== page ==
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Hands-on with the new British designed Litelok that was a massive Kickstarter success last year

Former aeronautical engineer and keen cyclist Professor Neil Barron succeeded in funding his innovative Litelok on Kickstarter last year (it amassed a staggering £232,078) and it’s now available to purchase for £85. We've just been sent one to take a first look at but before we reach for the bolt cutters to test it, here's a first look.

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Key to the Litelok’s design is a flexible composite strap called Boaflexicore, which has multiple layers of different materials, and a hardened steel lock mechanism that snaps closed without needing a key, developed with UK lock maker manufacturer Henry Squire and Sons Ltd. It’s been awarded a 'Gold standard’ from Sold Secure. The company claims the composite band is able to resist cable cutters, bolt croppers and hacksaws. We’ve just been sent one of the first production locks and we’re going to put it to the test and see just how well it stands up to our best efforts to break it over the coming weeks. 

Litelock Gold - lock detail.jpg

Litelock Gold - lock detail.jpg

Many bike locks and big and heavy, but the Litelok design means it is impressively light. It weighs just 1.13kg (including keys) on our scales, which is a lot lighter than most typical locks. You get three sets of keys, a storage bag and velcro straps for mounting the Litelock to the bicycle frame when it’s not in use. It’s available in three colours, we’ve got the Herringbone Grey here.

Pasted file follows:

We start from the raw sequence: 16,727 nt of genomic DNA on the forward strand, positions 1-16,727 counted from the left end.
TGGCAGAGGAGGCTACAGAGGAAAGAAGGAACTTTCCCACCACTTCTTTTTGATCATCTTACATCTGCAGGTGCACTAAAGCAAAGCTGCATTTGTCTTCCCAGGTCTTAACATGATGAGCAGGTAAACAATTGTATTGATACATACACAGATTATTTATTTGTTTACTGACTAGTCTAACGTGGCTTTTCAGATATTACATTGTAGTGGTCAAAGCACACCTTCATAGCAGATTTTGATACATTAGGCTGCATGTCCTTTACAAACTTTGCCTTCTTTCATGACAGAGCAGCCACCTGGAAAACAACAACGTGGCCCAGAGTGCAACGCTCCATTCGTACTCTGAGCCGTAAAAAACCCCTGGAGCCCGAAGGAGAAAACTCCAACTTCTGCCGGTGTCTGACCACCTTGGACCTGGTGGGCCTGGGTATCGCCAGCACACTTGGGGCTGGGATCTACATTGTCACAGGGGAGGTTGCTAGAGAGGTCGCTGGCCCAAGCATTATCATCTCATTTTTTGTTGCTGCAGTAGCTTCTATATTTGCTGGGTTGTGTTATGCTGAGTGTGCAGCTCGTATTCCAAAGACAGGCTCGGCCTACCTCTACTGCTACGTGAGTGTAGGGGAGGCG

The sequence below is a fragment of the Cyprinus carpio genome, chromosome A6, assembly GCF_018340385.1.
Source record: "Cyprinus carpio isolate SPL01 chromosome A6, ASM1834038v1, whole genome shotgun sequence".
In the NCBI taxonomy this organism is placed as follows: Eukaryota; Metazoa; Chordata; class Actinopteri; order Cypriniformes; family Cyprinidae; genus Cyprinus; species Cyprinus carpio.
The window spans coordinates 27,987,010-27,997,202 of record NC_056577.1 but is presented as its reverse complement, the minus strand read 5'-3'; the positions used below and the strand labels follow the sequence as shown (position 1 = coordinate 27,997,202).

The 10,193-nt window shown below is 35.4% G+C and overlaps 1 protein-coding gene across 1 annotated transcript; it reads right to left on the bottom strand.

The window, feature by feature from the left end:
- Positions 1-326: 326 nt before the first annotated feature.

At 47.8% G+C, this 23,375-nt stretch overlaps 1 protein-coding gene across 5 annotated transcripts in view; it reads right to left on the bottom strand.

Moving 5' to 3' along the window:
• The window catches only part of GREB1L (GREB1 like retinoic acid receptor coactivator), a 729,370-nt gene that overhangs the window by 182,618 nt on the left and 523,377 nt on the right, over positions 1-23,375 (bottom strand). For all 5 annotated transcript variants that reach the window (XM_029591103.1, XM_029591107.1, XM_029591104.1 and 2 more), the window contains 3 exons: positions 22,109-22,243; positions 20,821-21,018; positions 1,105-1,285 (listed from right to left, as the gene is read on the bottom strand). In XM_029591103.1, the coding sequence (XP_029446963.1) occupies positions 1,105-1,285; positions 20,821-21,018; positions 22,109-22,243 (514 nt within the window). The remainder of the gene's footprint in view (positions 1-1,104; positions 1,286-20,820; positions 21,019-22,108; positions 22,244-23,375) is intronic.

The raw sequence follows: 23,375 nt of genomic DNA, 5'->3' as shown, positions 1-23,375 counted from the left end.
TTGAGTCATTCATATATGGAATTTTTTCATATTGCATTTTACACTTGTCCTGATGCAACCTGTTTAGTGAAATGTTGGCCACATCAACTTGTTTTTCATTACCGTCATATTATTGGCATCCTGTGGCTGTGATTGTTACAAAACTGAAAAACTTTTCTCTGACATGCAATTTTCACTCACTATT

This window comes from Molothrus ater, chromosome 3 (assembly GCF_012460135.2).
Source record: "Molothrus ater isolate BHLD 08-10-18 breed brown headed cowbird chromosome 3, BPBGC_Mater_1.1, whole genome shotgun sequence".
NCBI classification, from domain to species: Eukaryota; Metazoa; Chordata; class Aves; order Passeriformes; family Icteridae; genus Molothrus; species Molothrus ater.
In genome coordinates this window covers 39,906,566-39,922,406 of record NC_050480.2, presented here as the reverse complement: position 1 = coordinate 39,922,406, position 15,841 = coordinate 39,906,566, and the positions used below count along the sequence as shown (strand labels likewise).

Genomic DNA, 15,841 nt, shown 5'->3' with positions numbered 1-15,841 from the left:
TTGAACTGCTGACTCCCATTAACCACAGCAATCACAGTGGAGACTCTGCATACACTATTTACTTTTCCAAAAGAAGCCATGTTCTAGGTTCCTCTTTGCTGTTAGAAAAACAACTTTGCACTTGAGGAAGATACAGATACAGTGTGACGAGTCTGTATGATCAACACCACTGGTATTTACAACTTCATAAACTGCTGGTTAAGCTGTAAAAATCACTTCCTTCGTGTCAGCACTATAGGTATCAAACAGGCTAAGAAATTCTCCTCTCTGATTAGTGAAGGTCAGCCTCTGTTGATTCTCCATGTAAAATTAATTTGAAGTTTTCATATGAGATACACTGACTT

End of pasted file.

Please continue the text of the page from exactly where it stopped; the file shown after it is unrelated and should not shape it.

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The lock is pretty easy to use and securing a road bike to a set of railings proved easy enough when we tested it outside the office. The band is highly sprung, though, and it provides some resistance when you’re trying to loop it through the railings and bike frame and push the mechanism together. The locking mechanism snaps shut once you’ve lined it up so you don’t need a hand free to operate the key to lock it together.

Litelock Gold - detail.jpg

Litelock Gold - detail.jpg

At 736mm it’s quite short, though, but we managed to loop it through the rear wheel and frame and around a decent size post, and we’ve tried various methods of locking the bikes to different rails and posts. The company says two locks can be used together but that does obviously ramp up the cost quite a bit. It’s also looking at offering different lengths in the future which would be useful. The locking mechanism is rubber coated to protect your bike to prevent it from getting scratched. 

At £85 it's not cheap, but if you have no choice but to lock your valuable road bike upside, then it's probably worth making a decent investment in a high-quality lock. The claims for this Litelok are certainly impressive and we'll be looking to test it more thoroughly very soon, but the first impressions are good.

More info at www.litelok.com

David has worked on the road.cc tech team since July 2012. Previously he was editor of Bikemagic.com and before that staff writer at RCUK. He's a seasoned cyclist of all disciplines, from road to mountain biking, touring to cyclo-cross, he only wishes he had time to ride them all. He's mildly competitive, though he'll never admit it, and is a frequent road racer but is too lazy to do really well. He currently resides in the Cotswolds.